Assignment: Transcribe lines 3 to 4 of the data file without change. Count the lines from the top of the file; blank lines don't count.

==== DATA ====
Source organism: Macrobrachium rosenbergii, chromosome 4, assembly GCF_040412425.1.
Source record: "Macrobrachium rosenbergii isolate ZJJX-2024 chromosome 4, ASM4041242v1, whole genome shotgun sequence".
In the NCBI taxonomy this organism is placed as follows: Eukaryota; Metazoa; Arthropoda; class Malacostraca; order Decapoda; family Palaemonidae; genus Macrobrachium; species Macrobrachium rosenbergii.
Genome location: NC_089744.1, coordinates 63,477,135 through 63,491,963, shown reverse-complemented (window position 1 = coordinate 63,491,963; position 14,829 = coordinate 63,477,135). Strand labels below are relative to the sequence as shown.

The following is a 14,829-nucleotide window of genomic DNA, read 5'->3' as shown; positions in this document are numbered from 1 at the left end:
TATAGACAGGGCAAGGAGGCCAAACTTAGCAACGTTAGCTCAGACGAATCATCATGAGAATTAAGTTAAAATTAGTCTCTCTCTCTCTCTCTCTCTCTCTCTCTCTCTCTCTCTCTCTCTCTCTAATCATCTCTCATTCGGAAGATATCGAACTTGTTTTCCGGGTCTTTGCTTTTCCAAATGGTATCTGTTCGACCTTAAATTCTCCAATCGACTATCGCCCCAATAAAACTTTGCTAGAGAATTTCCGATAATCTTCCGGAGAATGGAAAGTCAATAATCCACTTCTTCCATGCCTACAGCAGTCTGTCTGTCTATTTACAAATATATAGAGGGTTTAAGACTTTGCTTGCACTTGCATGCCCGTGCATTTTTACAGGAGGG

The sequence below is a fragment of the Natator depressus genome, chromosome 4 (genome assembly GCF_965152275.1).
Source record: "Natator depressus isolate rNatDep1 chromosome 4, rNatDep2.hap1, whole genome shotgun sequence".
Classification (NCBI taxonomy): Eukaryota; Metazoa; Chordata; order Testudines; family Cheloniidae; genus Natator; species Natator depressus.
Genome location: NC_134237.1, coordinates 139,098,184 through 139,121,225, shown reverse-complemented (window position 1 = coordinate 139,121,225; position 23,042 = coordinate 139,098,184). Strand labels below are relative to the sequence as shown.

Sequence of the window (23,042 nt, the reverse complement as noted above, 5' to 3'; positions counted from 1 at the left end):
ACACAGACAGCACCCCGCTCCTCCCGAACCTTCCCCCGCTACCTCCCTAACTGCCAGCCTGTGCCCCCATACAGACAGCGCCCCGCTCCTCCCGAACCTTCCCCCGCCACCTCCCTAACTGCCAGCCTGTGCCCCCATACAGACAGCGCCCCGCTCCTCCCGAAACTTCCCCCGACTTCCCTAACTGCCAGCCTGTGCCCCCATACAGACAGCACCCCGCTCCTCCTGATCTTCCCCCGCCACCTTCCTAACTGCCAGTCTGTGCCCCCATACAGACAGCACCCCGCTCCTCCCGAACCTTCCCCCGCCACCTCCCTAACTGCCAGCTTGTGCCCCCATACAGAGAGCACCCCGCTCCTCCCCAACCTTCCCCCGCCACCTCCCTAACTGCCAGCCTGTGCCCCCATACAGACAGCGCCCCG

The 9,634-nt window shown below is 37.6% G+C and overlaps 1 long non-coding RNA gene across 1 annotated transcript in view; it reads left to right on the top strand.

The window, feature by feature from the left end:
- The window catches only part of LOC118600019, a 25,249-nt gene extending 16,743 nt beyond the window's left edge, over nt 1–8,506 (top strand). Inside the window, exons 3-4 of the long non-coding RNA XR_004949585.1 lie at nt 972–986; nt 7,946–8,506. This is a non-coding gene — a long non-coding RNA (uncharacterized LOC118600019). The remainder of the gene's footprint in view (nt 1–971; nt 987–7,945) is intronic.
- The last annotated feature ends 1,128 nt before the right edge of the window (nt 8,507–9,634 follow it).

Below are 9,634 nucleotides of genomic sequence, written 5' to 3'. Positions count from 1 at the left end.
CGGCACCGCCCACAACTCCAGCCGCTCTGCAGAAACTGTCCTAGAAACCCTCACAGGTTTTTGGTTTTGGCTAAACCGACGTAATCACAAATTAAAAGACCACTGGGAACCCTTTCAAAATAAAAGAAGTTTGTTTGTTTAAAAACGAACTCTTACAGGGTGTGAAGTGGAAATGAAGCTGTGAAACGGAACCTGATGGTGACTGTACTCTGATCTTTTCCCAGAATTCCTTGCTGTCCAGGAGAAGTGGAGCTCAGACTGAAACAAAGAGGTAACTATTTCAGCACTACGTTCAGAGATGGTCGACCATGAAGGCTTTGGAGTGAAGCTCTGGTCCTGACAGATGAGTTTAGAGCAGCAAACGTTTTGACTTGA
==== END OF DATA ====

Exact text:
In the NCBI taxonomy this organism is placed as follows: Eukaryota; Metazoa; Arthropoda; class Malacostraca; order Decapoda; family Palaemonidae; genus Macrobrachium; species Macrobrachium rosenbergii.
Genome location: NC_089744.1, coordinates 63,477,135 through 63,491,963, shown reverse-complemented (window position 1 = coordinate 63,491,963; position 14,829 = coordinate 63,477,135). Strand labels below are relative to the sequence as shown.